We’ve come a long way since those anthologies from a dozen years ago, as groundbreaking as they were, consisting mostly of anonymous personal narratives of queer living and loving and very little creative writing of notable quality. That what we are seeing more and more of are stories that are not content to rest on the fact of their queerness alone reflects not only changing societal mores and a greater ease with that fact itself but also an attention to craft. While some of the pieces in Close, Too Close: The Tranquebar Book of Queer Erotica imply autobiographical inspiration, many are pseudonymous and most use the first-person narrator, every single one successfully makes the leap from being testimony to becoming fiction, allowing the reader in through an artistic aperture.
The term “queer”, though hotly contested, is an expansive one, the least descriptive and therefore most open of sexuality and gender identification categories, and this anthology certainly cuts across the spectrum, featuring everything from sex between two transmen in different stages of transitioning to sex between a gay man and his straight female friend.
These stories trade not in definitions but in desires, and offer a large array of them. Anirban Ghosh’s “Ark Erotica Endpapers”, which fill the inside covers of the collection, kick things off with a fantastic visual: the animals may have gone in two by two, but humans do it a little differently. Yes, there are pairings, like two mermaids coiled around each other (busty, though lacking in genitalia), but there also those content to watch, like a toothy chef with a hardly-subtle fish fetish, and a team of indeterminate dynamics. Midway through the book, Nilofar’s “Shadowboxer”, the only other visual offering, is powerful sequential art: a woman takes her own pleasure, her fat, blemished, oddly-tattooed body a locus of sensuality.
Compiled by Meenu and Shruti, first-name-only editors from an NGO background, a collection like this could be a self-conscious one, but self-consciousness and erotica hardly make a fiery marriage, and the anthology does well to avoid it. Its most political story works because the politics are not the point. Iravi’s “All In The Game” has a blindfolded participant being kissed and nuzzled by a succession of friends and made to guess who’s who. In guessing their identities, a mix not only of orientations and biological situations come up, but also ponderings on monogamy and other arrangements. There’s a twist in this story that is perfectly delivered, and drives home a message about bodies that pushes the inclusivity of this anthology past a new margin.
On the subject of bodies and back to the main premise of the anthology, there is much that titillates. Annie Dykstra’s women spy each other underwater and slip into a locker room shower together in “Pity That Blush”. D’Lo’s transman falls for the woman he has been assigned to board with on an exchange program and makes love to her – the verb deliberately chosen, for in contrast to the emotional cruelty of some of the casual sex stories this one is quite romantic. As for emotional cruelty and casual sex, Dykstra’s takes the lead, but L.R. Ellen’s “Conference Sex”, Nikhil Yadav’s “Upstairs, Downstairs” and Doabi’s “The Half Day” quickly follow – all are fun, but the last could have done without the rather forced recipe for rajma chawal. The biggest name in the collection, Devdutt Patnaik, spins a new myth about two young men who disguise themselves as newlyweds in order to collect a reward, only to have the gods take their artifice further than expected. Michael Malik G. weaves a “meditation on [the] cock” of a gorgeous man on a houseboat in Kashmir, and Vinaya Nayak’s “Screwing With Excess” pokes a little fun at the adoring faghag – but ensures she is also pleasured.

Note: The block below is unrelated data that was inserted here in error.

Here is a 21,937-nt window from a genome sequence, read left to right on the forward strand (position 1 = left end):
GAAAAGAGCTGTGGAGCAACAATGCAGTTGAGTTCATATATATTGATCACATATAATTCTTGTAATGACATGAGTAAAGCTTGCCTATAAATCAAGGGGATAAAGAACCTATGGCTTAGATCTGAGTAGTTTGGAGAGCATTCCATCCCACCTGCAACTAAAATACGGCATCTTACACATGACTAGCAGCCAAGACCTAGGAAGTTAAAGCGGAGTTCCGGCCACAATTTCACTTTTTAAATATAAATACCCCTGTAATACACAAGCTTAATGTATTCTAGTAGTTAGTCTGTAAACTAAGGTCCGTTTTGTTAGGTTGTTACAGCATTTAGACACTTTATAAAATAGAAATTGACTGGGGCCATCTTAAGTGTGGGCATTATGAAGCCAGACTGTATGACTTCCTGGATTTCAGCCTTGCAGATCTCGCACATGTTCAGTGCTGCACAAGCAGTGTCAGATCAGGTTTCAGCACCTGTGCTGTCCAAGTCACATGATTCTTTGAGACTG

There is an urgency to the best of these passages that illustrates quite perfectly the difference between beautiful writing about sex and sheer erotica. In the former, it is the way the phrase turns that matters. In the latter, if you’ll forgive my crudeness, it all comes down to whether or not the wrist turns away from turning the pages.
For proclivities that test the comfort zone a little, Satya’s “I Hate Wet Tissues” lightly brushes the subject of necrophilia, and Chicu’s “Soliloquy” attempts to both eroticize and find empowerment in the nasty experience of being molested on a bus. A couple of the stories fall short – Abeer Hoque’s “Jewel and the Boy” and Msbehave’s “Give Her A Shot” play with structures that suggest creativity but leave one stumped as to their purpose – but by and large, the book excites.
Close, Too Close is inclusive without losing sight of its purpose. It’s surprisingly well-written for a collection peppered with pseudonyms. It feels offbeat but not obscure. And most of all, when it’s hot, it’s very hot.
An edited version appeared in The Sunday Guardian.